Transportation officials gathered to celebrate the opening of three new Los Angeles Union Station tracks and a new platform on October 17, enhancing capacity for the nations fifth busiest train station.

The project was a join effort between the Caltrans Division of Rail, Amtrak, the Southern California Regional Rail Authority, and the Los Angeles County Metropolitan Transportation Authority.

“Train travel in California and nationwide has increased creating the need to restore three Los Angeles Union Station tracks and a platform meeting the demand for business and leisure travel, said Caltrans Director Malcolm Dougherty.  “Since Caltrans began financial support of the 351-mile Pacific Surfliner corridor between San Diego and San Luis Obispo in 1979, nearly $1 billion in state capital improvements have been realized.”

Despite its reputation as a region dominated by automobiles, train service has risen from six daily trains to 22 daily trains since Caltrans began managing the Pacific Surfliner corridor, helping the Californian corridor become the second busiest in the U.S., behind only the Northeast Corridor.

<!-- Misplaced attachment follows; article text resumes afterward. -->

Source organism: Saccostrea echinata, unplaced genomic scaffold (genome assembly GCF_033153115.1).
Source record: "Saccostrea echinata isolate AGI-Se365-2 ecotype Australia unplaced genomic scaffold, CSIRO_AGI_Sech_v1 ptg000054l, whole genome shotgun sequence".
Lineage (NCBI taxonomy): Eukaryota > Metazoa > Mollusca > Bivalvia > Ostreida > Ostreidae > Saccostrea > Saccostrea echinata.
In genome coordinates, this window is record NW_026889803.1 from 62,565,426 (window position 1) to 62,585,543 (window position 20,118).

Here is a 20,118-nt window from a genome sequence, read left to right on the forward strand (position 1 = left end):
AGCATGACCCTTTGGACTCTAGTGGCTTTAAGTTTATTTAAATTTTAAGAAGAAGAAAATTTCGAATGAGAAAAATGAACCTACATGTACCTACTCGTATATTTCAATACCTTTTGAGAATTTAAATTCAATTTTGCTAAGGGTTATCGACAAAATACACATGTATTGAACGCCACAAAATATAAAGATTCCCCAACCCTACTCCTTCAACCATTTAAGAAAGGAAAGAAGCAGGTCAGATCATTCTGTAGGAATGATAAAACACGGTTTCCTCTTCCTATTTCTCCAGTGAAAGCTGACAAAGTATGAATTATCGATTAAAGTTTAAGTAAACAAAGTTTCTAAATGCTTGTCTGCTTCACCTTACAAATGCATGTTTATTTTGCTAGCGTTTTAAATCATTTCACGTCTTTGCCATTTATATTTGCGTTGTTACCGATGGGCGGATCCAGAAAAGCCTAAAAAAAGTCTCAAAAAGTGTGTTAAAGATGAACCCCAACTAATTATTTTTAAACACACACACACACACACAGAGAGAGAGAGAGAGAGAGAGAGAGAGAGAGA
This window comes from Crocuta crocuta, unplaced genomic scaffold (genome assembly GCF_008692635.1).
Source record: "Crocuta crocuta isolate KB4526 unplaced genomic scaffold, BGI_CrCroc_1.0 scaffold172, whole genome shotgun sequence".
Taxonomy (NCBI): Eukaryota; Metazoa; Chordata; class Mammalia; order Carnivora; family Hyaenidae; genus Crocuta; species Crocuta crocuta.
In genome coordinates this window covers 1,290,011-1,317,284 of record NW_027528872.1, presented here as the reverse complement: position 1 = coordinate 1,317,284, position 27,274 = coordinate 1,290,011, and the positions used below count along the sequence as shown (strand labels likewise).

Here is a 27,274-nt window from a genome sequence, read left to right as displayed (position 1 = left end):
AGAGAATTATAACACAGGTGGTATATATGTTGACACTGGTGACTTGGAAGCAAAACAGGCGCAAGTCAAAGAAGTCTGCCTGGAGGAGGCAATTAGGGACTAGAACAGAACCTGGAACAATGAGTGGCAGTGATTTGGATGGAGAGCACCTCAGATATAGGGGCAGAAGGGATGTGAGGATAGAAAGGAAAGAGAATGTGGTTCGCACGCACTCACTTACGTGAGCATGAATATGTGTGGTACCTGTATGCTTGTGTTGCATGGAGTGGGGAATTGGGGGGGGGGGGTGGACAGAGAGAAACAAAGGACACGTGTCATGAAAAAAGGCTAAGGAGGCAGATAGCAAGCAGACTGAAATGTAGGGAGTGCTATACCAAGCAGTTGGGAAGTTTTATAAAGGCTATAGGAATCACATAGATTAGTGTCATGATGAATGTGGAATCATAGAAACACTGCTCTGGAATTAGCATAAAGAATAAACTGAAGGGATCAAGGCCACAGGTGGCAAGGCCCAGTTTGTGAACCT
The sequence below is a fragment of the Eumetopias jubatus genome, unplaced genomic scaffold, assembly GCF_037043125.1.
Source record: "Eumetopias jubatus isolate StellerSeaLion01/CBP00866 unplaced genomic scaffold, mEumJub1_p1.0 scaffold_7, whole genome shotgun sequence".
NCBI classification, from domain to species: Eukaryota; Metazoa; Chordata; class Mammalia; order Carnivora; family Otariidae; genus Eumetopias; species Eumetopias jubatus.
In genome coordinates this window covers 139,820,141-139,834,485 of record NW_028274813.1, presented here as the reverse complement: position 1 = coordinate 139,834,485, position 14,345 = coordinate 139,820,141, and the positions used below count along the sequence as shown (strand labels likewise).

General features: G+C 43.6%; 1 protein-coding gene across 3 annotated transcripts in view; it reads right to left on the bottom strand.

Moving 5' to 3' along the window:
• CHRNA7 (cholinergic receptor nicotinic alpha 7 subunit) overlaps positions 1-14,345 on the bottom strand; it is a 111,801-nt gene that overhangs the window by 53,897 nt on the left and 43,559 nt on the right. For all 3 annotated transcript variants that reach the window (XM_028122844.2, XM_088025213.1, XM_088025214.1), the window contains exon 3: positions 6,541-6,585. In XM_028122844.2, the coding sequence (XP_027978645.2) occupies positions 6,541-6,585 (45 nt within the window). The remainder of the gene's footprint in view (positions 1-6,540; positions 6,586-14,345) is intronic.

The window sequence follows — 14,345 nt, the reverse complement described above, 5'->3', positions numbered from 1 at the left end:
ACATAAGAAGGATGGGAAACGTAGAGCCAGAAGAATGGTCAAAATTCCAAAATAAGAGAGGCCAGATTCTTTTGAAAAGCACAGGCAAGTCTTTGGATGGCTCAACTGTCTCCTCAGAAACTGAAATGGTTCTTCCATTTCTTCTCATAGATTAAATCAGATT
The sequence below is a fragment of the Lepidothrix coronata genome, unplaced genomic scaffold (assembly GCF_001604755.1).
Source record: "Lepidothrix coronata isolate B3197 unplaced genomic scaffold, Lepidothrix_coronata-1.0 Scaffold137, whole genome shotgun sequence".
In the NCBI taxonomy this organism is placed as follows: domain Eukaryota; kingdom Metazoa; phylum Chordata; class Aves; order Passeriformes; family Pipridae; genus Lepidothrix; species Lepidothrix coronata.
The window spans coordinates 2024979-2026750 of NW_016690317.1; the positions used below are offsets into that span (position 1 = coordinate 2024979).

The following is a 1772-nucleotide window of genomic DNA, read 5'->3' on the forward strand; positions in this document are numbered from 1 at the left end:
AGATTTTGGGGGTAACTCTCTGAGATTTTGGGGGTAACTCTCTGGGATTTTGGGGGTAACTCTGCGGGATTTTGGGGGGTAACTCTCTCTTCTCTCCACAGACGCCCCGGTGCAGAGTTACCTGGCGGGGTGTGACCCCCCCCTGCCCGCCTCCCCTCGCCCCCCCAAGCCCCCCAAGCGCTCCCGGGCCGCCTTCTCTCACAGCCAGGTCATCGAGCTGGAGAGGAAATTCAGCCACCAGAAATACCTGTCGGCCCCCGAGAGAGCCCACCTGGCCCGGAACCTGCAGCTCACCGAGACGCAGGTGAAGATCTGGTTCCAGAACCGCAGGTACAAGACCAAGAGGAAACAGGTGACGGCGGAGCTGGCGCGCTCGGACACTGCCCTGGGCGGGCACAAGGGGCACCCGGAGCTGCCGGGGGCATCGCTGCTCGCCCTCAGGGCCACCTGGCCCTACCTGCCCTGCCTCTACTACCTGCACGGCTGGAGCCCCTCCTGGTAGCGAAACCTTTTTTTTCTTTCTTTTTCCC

The work restored three tracks and a platform that were removed around 35 years ago.


The Bakersfield City Council voted on October 17 to move forward with a lawsuit against the California High Speed Rail Authority, charging that the Authority has not been responsive enough in accounting for the impacts the project will have on the community.

"We'd be suing based upon the lack of completeness, or the lack of thoroughness in the draft environmental impact report," assistant to the city manager Steve Teglia told Bakersfield Eyewitness News.  Teglia added that the city has “always been upfront with the Authority what these impacts are, but we've never been able to get information from them in terms of how they plan to mitigate or work around these impacts."

Many supporters of the 220 mph Los AngelesSan Francisco train expressed surprise at the move, which they described as a reversal.

"There's been kind of a reset," said Marvin Dean, a member of Kern Supporters of High Speed Rail. "The Authority has come here in good faith to show that they want to work with the city and the County of Kern."

Supporters of the project argue that population growth means the line will go ahead regardless of their objections.  The sate of California is projected to reach 51 million people by the year 2050, and transportation planners are already scrambling to create additional capacity in a region choked by road congestion.

"What that does is put us in a bad light in terms of being able to get leverage with the High Speed Rail Authority to make sure this project is going to benefit our community," said Dean.

Check out the California High Speed Rail Blog for more.